Offer healthy, local, sustainable food
Imagine if school kids were served tasty lunch that was good for them and the environment. By transitioning to a sustainable food system, schools can save money, offer students healthier food and reduce their ecological footprint. So says Beyond Green Partners,
the food-service consultants who just helped Niles Township District #219 high schools set up a new organic, sustainable lunch program. Seeking more nutritious food, cheaper costs and eco-friendly practices, last year Niles North and Niles West left the National School Lunch Program (NSLP) and contracted with OrganicLife. Now food is mostly cooked from scratch with fresh, local/seasonal, organic, hormone/antibiotic free, free range poultry and grass-fed beef products. Cafeteria food buyers are also connecting with local farms and farmers markets during the growing season for fresh healthy ingredients, found through Illinois Farm to School, FamilyFarmed, Illinois MarketMaker and The Local Beet/Chicago. Purchasing locally produced food can help save money and reduce pollution from transporting food long distances. For schools that bring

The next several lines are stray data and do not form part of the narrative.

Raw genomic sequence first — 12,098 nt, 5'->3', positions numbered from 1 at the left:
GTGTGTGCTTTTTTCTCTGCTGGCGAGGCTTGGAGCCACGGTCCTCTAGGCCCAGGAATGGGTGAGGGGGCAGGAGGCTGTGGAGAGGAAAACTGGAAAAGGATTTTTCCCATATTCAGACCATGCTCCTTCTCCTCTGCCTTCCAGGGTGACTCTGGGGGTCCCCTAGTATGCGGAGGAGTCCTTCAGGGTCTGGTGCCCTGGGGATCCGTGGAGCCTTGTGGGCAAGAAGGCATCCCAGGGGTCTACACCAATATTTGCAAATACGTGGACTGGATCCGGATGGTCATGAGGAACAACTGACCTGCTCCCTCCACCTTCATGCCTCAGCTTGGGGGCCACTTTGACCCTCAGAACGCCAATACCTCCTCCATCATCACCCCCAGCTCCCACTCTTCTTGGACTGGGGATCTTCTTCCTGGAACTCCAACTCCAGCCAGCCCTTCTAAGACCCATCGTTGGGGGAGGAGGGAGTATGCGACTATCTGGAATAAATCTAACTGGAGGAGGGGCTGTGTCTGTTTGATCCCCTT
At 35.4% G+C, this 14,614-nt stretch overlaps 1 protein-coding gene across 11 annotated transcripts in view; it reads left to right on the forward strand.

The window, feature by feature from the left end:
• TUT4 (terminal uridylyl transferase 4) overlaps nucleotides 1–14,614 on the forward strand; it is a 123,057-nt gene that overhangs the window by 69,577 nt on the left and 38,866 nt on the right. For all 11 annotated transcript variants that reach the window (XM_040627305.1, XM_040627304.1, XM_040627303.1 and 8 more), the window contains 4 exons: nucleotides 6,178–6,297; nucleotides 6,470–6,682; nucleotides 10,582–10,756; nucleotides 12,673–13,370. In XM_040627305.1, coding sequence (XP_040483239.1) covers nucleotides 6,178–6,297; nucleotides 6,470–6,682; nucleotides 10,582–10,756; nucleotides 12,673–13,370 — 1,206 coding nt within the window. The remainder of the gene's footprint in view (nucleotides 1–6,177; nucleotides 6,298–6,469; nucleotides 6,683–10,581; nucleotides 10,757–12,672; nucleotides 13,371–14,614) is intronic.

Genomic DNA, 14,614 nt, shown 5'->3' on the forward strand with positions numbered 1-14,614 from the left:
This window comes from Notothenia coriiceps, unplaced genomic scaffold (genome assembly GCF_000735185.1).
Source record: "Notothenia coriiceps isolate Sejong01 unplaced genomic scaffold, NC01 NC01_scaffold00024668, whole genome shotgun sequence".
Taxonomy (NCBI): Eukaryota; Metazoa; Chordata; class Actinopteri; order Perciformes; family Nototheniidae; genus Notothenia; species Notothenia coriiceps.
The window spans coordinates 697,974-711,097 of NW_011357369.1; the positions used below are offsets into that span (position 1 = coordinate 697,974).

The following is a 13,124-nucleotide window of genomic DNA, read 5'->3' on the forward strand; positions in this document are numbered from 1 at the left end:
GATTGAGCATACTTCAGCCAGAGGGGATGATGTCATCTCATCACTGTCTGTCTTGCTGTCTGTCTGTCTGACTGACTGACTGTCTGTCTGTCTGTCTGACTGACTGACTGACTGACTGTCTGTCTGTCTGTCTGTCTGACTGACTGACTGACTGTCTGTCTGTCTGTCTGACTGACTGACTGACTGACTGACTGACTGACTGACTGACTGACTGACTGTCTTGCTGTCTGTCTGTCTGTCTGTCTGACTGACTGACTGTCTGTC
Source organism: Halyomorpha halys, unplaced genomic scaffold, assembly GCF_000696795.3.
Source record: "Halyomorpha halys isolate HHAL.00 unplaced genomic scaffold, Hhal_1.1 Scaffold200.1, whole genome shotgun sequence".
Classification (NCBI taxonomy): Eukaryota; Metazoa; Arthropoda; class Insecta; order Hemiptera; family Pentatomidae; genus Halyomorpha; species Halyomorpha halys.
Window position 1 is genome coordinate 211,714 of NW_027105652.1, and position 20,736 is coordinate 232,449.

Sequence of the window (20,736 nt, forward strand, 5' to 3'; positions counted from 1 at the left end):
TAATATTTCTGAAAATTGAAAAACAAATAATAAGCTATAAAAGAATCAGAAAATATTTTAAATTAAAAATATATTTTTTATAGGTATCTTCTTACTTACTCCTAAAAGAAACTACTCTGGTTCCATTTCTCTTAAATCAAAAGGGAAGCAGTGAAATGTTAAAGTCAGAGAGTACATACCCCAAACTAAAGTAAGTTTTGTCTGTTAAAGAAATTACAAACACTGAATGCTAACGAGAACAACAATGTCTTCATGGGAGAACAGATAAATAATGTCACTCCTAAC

catered meals into their lunchrooms, several companies offer food made from fresh, local/seasonal, organic, hormone/antibiotic free, free range poultry and grass-fed beef products as well. As a few examples, Hubbard Woods (Winnetka) and West School (Glencoe) use Organic Life, Baker Demonstration (Wilmette) and Crow Island (Winnetka) use Gorilla Gourmet and Braeside School (Highland Park) and Crow Island (Winnetka) use Stash’s. For more on information about bringing sustainable food into school lunchrooms, see this Sustainable Table listing and Chicago-based blog Fed Up with Lunch.
Make connections to on-site gardens